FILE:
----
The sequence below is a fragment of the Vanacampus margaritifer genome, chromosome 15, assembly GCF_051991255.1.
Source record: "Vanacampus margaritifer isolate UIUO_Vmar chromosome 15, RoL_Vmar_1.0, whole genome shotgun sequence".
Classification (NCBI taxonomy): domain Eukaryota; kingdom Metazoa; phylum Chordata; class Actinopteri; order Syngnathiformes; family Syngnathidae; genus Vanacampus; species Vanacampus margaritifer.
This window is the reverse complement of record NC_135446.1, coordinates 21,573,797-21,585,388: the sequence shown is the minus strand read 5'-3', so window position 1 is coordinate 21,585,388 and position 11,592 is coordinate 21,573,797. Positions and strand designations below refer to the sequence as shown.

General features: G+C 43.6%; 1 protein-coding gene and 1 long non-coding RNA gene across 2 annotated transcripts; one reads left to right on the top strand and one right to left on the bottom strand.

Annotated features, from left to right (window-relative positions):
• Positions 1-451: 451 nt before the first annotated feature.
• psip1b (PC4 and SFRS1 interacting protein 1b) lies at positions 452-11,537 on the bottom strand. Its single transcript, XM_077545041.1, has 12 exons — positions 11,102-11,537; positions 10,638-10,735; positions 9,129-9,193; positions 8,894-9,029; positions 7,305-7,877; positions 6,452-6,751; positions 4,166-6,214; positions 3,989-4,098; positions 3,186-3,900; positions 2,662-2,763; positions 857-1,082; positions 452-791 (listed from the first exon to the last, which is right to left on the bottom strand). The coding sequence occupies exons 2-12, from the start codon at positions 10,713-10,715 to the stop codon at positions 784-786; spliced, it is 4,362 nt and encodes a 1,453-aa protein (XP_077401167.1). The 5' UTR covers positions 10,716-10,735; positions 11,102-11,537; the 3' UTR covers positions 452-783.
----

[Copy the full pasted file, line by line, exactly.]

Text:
The sequence below is a fragment of the Vanacampus margaritifer genome, chromosome 15, assembly GCF_051991255.1.
Source record: "Vanacampus margaritifer isolate UIUO_Vmar chromosome 15, RoL_Vmar_1.0, whole genome shotgun sequence".
Classification (NCBI taxonomy): domain Eukaryota; kingdom Metazoa; phylum Chordata; class Actinopteri; order Syngnathiformes; family Syngnathidae; genus Vanacampus; species Vanacampus margaritifer.
This window is the reverse complement of record NC_135446.1, coordinates 21,573,797-21,585,388: the sequence shown is the minus strand read 5'-3', so window position 1 is coordinate 21,585,388 and position 11,592 is coordinate 21,573,797. Positions and strand designations below refer to the sequence as shown.

General features: G+C 43.6%; 1 protein-coding gene and 1 long non-coding RNA gene across 2 annotated transcripts; one reads left to right on the top strand and one right to left on the bottom strand.

Annotated features, from left to right (window-relative positions):
• Positions 1-451: 451 nt before the first annotated feature.
• psip1b (PC4 and SFRS1 interacting protein 1b) lies at positions 452-11,537 on the bottom strand. Its single transcript, XM_077545041.1, has 12 exons — positions 11,102-11,537; positions 10,638-10,735; positions 9,129-9,193; positions 8,894-9,029; positions 7,305-7,877; positions 6,452-6,751; positions 4,166-6,214; positions 3,989-4,098; positions 3,186-3,900; positions 2,662-2,763; positions 857-1,082; positions 452-791 (listed from the first exon to the last, which is right to left on the bottom strand). The coding sequence occupies exons 2-12, from the start codon at positions 10,713-10,715 to the stop codon at positions 784-786; spliced, it is 4,362 nt and encodes a 1,453-aa protein (XP_077401167.1). The 5' UTR covers positions 10,716-10,735; positions 11,102-11,537; the 3' UTR covers positions 452-783.